Where in the Free Agency is Trevor Ariza?
LeBron James is a Cleveland Cavalier.
Chris Bosh will likely be a Houston Rocket.
Carmelo Anthony is probably a New York Knick; Chicago is still a long shot.
Where does that leave Trevor Ariza?
Well, count Cleveland and likely Houston off the market. Miami will be scrambling and the Lakers will be scrambling to add talent—nice destinations, bad situations, for winning or contract years. Neither Mitch Kupchak nor Pat Riley will be in the mood to hand out four years to a 29-year-old. The Lakers are about to add Jeremy Lin, and depending on how bereft the Heat’s roster will be of former players next year, it may be in the team’s best interest to avoid adding a piece like Ariza. After all, their first round pick goes to the Cleveland Cavaliers if it’s not a top 10 selection. (UPDATE: Chris Bosh has agreed to return to Miami, Dwyane Wade seems next in line, and Luol Deng is interested in replacing LeBron.)
Chicago still exists, but their focus is on Pau Gasol.
Even if the Bulls find space, Chicago’s brass is always cautious about over-paying a player. The NBA still remembers how Ariza’s first contract with Houston turned out.
The L.A. Clippers would still have to move around pieces (especially after signing Spencer Hawes and Jordan Farmar), or approach the Wizards with a sign-and-trade.
The Dallas Mavericks, Atlanta Hawks and Washington Wizards will each likely be competing for the services of two primary wings in some shape or form: Ariza and Luol Deng.
Dallas is now unlikely to get Chandler Parsons, as Houston has time to sign Chris Bosh and then decide to match the contract offer sheet before Sunday’s deadline. But even in losing out, the Mavs will be careful how they spend. They’ll also want to maintain flexibility with Dirk Nowitzki’s closing window; can’t see them willing to give Ariza four years and more than $9 or $10 million, no matter how much he might fit.
The Atlanta Hawks have money to burn, but
bet that Danny Ferry is as patient as his Spurs front office conditioning allows him to be. He has to be careful in this rebuilding project; he’s not aiming to merely be competitive. Hard to see Atlanta paying Ariza $12, or even $11 million per year. Al Horford makes $12 million per year.
Washington’s front office is furiously working, but also waiting. Trades must happen before Bosh goes to Houston. Kevin Love could be on the move. That guy Carmelo Anthony has to decide something.
The Wizards are holding fast—no more than four years, no more than $8-9 million per year. It remains to be seen if, in an act of desperation with a seemingly wide-open East*, Washington would be willing to go up to $10 million per year ($40 million over four years).
That is a lot of money for Trevor Ariza. Too much. With escalating contract numbers and the likes of even Channing Frye getting four years and $32 million, the difference in $1 million per year could seem negligible in consideration of constancy and the fact that Ariza was one of the three most important Wizards last season (or at least five, but definitely should not be left out of the top four). But $1 million, just over the veteran’s minimum, does make a big difference, even if the salary cap continues to go up.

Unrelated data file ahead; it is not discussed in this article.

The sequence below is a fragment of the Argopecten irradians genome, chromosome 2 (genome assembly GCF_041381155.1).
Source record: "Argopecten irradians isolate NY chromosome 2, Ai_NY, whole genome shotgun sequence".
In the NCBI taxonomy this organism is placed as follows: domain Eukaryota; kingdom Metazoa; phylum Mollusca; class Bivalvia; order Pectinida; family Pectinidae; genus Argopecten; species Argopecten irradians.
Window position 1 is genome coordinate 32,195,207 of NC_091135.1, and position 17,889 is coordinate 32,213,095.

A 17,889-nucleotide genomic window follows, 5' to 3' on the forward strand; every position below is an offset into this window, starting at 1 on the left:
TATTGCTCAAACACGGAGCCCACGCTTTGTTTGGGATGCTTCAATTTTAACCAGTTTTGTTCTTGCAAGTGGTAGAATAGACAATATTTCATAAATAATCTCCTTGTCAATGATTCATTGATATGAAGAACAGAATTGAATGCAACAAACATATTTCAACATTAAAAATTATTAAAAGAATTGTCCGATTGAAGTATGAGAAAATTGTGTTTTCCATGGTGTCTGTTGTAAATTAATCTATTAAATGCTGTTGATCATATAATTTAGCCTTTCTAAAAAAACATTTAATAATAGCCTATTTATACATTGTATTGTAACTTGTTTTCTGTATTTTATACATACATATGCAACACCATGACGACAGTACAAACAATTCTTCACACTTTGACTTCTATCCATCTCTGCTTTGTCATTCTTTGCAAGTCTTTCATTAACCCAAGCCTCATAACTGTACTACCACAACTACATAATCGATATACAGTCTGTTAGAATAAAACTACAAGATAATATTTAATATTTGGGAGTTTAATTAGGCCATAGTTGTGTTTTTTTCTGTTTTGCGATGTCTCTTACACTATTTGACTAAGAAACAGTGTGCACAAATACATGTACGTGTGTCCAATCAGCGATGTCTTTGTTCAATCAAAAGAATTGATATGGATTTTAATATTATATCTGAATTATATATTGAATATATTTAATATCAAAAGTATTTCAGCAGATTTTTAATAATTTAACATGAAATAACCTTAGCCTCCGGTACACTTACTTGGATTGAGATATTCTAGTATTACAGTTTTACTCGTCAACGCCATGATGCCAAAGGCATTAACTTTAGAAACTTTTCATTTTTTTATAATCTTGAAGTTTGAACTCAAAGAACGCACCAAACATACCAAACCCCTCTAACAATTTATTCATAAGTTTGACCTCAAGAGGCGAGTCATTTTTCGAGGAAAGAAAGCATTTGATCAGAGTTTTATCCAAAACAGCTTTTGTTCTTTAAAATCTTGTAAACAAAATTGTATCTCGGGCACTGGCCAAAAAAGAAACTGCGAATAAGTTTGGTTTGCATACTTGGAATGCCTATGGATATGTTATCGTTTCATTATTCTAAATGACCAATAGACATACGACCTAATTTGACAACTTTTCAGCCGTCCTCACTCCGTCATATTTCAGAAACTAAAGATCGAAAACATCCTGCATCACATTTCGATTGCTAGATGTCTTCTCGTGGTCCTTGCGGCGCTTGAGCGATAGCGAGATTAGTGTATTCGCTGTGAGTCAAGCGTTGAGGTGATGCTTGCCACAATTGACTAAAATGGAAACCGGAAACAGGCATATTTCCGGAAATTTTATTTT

Trevor Ariza ultimately will have his own decision to make, and that will have a much greater impact on the Wizards’ than the LeBron James decision. There will be some competitive teams, maybe even one on his beloved West Coast, that will offer Ariza $1 million or more per year than the Wizards. Some team might offer a huge salary but only two years.
LeBron James held the league hostage, but he had a right to. Not in every sense, but he is one of the top two basketball players in the world and can change the economy of a locale. His decision could not have been easy, although his camp managed to explain it well in his letter for Sports Illustrated.
Ariza doesn’t have the weight to bring a championship back to Los Angeles, but his decision will be similarly emotional, also coming with the draw of his hometown. Teams, however, aren’t built around him, so there could be basketball sacrifices to make (assuming Lakers, not Clippers).
When the Wizards sent a team that included Randy Wittman and Senior VP of Basketball Operations Tommy Sheppard to Los Angeles to court Ariza, they were said to appeal to his basketball emotions. Washington is the hometown of a rekindled career, a second life, a locker room that he truly enjoys. If they didn’t focus their pitch around money, it may be because they’re aware other teams will outbid them.
During his press conference on Thursday, Marcin Gortat cited camaraderie, the skills of John Wall as a point guard, Wittman putting him in the position to succeed, the Wizards recruiting him in Poland, and a newfound ability to lead as his reasons for returning.
Ariza has those same benefits, just not with the same leverage of Gortat, who got his asking price of five years and $60 million. For Ariza, it’s different—different position, different market. It will be interesting to see how much his basketball emotions come into play. But if he takes more money, you can’t blame him for parlaying a previously anticipated short-term stay in Washington into one last, nice contract.
* Depending on what moves are next (Kevin Love), the market is currently overestimating the potential of LeBron’s Cavs, Part Deux. LeBron has a lot of miles, proved that he could not do it himself in Miami, and now has lesser experienced teammates to lean on—the primary ones being young and without playoff experience.